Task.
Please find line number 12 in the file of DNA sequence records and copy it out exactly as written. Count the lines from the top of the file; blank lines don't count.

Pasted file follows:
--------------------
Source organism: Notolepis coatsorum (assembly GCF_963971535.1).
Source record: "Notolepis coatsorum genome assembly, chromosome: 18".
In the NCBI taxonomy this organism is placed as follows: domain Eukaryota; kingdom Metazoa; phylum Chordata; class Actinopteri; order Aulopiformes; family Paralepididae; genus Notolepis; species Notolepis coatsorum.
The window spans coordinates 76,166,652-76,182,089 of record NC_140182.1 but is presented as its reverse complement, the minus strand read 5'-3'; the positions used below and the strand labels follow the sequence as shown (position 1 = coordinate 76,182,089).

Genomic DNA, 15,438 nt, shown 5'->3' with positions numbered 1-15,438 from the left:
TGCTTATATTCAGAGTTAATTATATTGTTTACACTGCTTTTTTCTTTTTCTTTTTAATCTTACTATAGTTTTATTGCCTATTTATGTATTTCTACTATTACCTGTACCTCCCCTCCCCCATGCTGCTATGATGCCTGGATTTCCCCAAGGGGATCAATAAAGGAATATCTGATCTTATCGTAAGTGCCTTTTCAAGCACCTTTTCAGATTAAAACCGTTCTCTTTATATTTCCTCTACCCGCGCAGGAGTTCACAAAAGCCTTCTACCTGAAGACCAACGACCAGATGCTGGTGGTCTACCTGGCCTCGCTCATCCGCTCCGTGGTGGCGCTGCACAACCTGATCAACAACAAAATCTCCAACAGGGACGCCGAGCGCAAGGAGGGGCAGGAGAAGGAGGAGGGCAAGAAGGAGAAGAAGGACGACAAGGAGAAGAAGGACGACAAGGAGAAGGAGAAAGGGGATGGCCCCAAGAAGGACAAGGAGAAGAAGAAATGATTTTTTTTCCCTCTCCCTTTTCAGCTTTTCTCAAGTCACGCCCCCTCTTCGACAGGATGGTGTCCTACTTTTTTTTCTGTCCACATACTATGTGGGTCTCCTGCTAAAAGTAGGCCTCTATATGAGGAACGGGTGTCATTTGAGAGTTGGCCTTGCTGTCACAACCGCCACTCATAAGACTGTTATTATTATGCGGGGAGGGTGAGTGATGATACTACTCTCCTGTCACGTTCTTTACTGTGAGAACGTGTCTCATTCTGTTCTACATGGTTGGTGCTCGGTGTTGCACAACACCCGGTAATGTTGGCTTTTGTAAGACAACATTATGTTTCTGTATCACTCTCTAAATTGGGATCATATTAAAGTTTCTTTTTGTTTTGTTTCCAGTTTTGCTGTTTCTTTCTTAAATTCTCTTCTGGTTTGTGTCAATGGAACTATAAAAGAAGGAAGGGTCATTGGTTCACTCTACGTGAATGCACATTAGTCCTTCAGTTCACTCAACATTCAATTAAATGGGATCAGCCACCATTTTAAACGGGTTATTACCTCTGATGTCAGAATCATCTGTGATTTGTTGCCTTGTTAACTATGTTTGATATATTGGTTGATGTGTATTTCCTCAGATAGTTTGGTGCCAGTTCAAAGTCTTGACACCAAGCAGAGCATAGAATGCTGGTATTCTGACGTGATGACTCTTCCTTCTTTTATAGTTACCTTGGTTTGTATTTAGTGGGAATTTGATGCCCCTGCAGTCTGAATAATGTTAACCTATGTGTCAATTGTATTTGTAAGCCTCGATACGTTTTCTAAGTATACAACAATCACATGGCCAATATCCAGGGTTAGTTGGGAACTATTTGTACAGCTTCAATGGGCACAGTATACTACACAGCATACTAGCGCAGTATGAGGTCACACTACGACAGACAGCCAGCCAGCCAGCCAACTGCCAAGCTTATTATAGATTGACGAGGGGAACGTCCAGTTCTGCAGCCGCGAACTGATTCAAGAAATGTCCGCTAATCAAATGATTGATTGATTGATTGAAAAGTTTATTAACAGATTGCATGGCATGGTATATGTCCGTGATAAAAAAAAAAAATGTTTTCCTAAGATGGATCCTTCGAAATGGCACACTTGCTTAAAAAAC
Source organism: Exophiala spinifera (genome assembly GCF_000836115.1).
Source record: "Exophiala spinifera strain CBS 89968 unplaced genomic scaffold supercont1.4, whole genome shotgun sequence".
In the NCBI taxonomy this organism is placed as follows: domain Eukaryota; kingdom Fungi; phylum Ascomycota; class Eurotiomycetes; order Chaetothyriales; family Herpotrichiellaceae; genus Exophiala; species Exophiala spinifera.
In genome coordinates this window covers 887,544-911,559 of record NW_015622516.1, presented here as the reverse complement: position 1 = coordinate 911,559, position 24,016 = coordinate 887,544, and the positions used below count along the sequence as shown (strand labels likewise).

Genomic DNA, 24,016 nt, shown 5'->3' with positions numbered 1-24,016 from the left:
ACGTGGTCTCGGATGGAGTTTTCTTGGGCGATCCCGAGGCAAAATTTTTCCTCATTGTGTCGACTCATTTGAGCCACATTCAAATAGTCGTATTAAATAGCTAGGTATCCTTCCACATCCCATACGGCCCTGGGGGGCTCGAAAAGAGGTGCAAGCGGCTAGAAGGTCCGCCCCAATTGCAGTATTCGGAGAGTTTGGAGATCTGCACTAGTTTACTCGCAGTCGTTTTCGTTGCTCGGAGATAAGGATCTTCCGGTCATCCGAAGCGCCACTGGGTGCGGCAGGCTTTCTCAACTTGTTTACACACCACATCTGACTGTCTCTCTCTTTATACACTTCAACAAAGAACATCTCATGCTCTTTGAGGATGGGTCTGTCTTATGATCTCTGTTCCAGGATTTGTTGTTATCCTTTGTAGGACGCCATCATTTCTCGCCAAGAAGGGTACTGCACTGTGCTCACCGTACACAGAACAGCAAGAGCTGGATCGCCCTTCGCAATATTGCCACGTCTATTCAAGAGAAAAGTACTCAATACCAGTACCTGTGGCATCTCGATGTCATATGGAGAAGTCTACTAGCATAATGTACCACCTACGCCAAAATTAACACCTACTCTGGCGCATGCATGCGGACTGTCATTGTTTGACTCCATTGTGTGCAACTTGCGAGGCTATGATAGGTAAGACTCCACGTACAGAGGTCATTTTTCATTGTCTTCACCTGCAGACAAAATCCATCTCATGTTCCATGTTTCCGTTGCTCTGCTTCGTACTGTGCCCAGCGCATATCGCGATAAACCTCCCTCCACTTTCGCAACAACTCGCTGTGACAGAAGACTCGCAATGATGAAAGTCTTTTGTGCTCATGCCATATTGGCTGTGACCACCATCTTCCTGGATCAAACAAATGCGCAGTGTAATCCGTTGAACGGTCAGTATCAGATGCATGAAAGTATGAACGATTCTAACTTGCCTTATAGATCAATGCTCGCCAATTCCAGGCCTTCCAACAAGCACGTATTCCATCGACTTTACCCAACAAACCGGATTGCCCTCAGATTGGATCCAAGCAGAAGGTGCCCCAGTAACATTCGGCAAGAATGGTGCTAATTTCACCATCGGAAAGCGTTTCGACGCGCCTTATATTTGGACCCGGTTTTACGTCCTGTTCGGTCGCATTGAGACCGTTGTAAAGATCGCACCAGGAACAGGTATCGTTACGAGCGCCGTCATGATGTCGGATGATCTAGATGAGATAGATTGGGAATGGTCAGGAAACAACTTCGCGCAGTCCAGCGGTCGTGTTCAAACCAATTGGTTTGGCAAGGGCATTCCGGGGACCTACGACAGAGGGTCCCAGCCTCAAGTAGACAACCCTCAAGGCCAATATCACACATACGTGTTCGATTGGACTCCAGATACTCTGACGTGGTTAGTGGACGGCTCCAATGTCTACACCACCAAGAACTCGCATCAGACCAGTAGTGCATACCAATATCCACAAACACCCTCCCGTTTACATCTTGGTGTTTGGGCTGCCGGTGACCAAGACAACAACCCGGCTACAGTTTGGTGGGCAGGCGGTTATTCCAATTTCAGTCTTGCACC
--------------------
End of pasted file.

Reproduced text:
ACGTGGTCTCGGATGGAGTTTTCTTGGGCGATCCCGAGGCAAAATTTTTCCTCATTGTGTCGACTCATTTGAGCCACATTCAAATAGTCGTATTAAATAGCTAGGTATCCTTCCACATCCCATACGGCCCTGGGGGGCTCGAAAAGAGGTGCAAGCGGCTAGAAGGTCCGCCCCAATTGCAGTATTCGGAGAGTTTGGAGATCTGCACTAGTTTACTCGCAGTCGTTTTCGTTGCTCGGAGATAAGGATCTTCCGGTCATCCGAAGCGCCACTGGGTGCGGCAGGCTTTCTCAACTTGTTTACACACCACATCTGACTGTCTCTCTCTTTATACACTTCAACAAAGAACATCTCATGCTCTTTGAGGATGGGTCTGTCTTATGATCTCTGTTCCAGGATTTGTTGTTATCCTTTGTAGGACGCCATCATTTCTCGCCAAGAAGGGTACTGCACTGTGCTCACCGTACACAGAACAGCAAGAGCTGGATCGCCCTTCGCAATATTGCCACGTCTATTCAAGAGAAAAGTACTCAATACCAGTACCTGTGGCATCTCGATGTCATATGGAGAAGTCTACTAGCATAATGTACCACCTACGCCAAAATTAACACCTACTCTGGCGCATGCATGCGGACTGTCATTGTTTGACTCCATTGTGTGCAACTTGCGAGGCTATGATAGGTAAGACTCCACGTACAGAGGTCATTTTTCATTGTCTTCACCTGCAGACAAAATCCATCTCATGTTCCATGTTTCCGTTGCTCTGCTTCGTACTGTGCCCAGCGCATATCGCGATAAACCTCCCTCCACTTTCGCAACAACTCGCTGTGACAGAAGACTCGCAATGATGAAAGTCTTTTGTGCTCATGCCATATTGGCTGTGACCACCATCTTCCTGGATCAAACAAATGCGCAGTGTAATCCGTTGAACGGTCAGTATCAGATGCATGAAAGTATGAACGATTCTAACTTGCCTTATAGATCAATGCTCGCCAATTCCAGGCCTTCCAACAAGCACGTATTCCATCGACTTTACCCAACAAACCGGATTGCCCTCAGATTGGATCCAAGCAGAAGGTGCCCCAGTAACATTCGGCAAGAATGGTGCTAATTTCACCATCGGAAAGCGTTTCGACGCGCCTTATATTTGGACCCGGTTTTACGTCCTGTTCGGTCGCATTGAGACCGTTGTAAAGATCGCACCAGGAACAGGTATCGTTACGAGCGCCGTCATGATGTCGGATGATCTAGATGAGATAGATTGGGAATGGTCAGGAAACAACTTCGCGCAGTCCAGCGGTCGTGTTCAAACCAATTGGTTTGGCAAGGGCATTCCGGGGACCTACGACAGAGGGTCCCAGCCTCAAGTAGACAACCCTCAAGGCCAATATCACACATACGTGTTCGATTGGACTCCAGATACTCTGACGTGGTTAGTGGACGGCTCCAATGTCTACACCACCAAGAACTCGCATCAGACCAGTAGTGCATACCAATATCCACAAACACCCTCCCGTTTACATCTTGGTGTTTGGGCTGCCGGTGACCAAGACAACAACCCGGCTACAGTTTGGTGGGCAGGCGGTTATTCCAATTTCAGTCTTGCACC